Lawrence Faucette, 58, was the second person in history to undergo the groundbreaking procedure, known as xenotransplantation
Lawrence Faucette, a 58-year-old man from Maryland, has died nearly six weeks after receiving a groundbreaking pig heart transplant at the University of Maryland Medical Center. The experimental procedure, known as xenotransplantation, involved transplanting a genetically modified pig heart into Mr. Faucette, who was ineligible for a traditional heart transplant due to his heart failure and other pre-existing conditions.
The transplant, which took place on September 20th, initially appeared to be successful, with the heart functioning well for the first month. However, in recent days, signs of rejection began to appear, leading to Mr. Faucette’s death on Monday.
In a statement released by the hospital, Mr. Faucette’s wife, Ann, said, “Larry started this journey with an open mind and complete confidence in Dr. Griffith and his staff. He knew his time with us was short, and this was his last chance to do for others. He never imagined he would survive as long as he did.”
The world’s first pig heart transplant was performed by the same team at the University of Maryland last year. The recipient, David Bennett, survived for two months before his heart failed. An autopsy revealed signs of a pig virus inside the organ, which led to changes in the transplant procedure, including improved virus testing.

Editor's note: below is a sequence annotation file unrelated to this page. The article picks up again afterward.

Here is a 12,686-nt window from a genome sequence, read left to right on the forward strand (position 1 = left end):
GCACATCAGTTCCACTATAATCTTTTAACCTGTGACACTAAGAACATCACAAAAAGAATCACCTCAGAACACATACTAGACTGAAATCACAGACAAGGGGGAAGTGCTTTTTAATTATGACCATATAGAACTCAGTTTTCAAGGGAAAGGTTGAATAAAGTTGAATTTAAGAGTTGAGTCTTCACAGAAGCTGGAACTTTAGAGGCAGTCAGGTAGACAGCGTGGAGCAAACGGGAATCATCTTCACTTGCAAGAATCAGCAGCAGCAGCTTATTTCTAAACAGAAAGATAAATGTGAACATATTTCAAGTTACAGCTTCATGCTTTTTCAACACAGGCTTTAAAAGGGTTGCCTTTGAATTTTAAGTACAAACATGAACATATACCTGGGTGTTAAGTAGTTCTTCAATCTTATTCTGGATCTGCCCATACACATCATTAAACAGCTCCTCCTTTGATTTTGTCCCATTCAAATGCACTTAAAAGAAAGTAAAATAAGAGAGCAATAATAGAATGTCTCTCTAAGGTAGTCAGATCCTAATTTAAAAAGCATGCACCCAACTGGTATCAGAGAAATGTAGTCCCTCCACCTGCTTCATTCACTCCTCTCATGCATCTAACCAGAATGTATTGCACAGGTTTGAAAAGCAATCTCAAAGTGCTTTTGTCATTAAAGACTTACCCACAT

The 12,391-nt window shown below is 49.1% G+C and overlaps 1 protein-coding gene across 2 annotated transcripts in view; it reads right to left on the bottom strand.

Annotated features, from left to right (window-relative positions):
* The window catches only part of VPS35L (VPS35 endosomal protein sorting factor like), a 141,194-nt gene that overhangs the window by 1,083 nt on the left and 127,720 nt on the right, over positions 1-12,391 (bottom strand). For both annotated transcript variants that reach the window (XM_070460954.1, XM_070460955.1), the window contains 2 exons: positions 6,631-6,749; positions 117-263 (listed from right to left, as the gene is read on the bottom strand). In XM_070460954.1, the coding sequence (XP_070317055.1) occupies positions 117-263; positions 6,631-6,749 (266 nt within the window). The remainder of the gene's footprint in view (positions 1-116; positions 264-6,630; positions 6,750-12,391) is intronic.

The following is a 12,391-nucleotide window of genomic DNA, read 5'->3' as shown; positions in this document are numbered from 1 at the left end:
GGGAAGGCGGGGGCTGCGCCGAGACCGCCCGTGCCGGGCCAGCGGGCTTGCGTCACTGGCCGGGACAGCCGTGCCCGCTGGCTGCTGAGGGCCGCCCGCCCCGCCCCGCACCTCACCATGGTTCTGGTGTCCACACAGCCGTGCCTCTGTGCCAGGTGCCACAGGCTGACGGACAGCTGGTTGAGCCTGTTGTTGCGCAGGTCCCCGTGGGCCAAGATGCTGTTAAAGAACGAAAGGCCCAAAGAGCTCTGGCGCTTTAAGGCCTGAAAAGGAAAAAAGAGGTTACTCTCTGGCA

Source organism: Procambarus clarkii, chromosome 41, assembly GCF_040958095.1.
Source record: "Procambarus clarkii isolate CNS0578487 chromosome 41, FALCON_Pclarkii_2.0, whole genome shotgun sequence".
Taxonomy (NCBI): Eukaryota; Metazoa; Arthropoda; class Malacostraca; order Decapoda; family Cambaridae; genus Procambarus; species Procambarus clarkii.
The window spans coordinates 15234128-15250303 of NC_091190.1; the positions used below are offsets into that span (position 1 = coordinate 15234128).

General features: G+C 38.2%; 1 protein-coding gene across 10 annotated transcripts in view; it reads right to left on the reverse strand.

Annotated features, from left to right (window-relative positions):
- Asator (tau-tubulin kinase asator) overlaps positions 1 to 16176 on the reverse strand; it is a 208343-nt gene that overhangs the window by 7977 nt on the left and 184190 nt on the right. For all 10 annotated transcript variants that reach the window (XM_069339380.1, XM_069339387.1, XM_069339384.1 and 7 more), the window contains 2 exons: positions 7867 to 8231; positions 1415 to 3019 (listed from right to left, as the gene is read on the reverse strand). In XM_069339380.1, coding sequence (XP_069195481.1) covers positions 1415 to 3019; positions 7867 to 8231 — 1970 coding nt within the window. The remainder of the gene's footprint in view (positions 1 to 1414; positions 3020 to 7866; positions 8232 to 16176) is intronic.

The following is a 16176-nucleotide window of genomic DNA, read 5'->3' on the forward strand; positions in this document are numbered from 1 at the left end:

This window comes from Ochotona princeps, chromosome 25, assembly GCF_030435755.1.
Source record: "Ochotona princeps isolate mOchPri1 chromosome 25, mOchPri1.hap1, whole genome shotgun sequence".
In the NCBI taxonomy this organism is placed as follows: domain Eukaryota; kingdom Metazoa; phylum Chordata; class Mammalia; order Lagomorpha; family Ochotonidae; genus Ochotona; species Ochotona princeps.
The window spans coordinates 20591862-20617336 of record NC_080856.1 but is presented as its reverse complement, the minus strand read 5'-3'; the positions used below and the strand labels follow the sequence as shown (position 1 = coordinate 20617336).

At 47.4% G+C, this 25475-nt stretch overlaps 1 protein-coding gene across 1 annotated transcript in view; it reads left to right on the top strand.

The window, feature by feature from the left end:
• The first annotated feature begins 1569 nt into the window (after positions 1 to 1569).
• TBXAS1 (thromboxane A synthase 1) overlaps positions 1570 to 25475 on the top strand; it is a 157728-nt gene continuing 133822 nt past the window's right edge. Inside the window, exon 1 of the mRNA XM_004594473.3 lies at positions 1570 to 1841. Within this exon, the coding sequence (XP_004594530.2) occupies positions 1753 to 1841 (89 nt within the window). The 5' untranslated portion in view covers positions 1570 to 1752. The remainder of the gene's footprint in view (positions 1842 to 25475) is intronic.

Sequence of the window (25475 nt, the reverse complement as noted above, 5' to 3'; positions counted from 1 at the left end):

Dr. Bartley Griffith, the surgeon who led the transplant, said in a statement, “Mr. Faucette’s last wish was for us to make the most of what we have learned from our experience, so others may be guaranteed a chance for a new heart when a human organ is unavailable.”
Attempts at animal-to-human organ transplants have a long history of failure, with recipients’ immune systems often immediately destroying the foreign tissue. Now, scientists are using genetically modified pigs in an effort to make their organs more compatible with human bodies. Many researchers hope that xenotransplants could one day help address the critical shortage of human organ donations.
According to the federal government, there are more than 113,000 people on the organ transplant list in the United States, including over 3,300 in need of a heart. The group Donate Life America reports that 17 people die each day while waiting for a donor organ.
Mr. Faucette, a Navy veteran and father of two, had been turned down for a traditional heart transplant before opting for the experimental procedure. In the weeks following the transplant, he had been able to stand and had even begun physical therapy in an attempt to regain the strength needed to walk.
In addition to analyzing what went wrong with Mr. Faucette’s heart, the team at the University of Maryland Medical Center will continue to study pig organs in the hope of one day making xenotransplants a viable option for those in need of a transplant.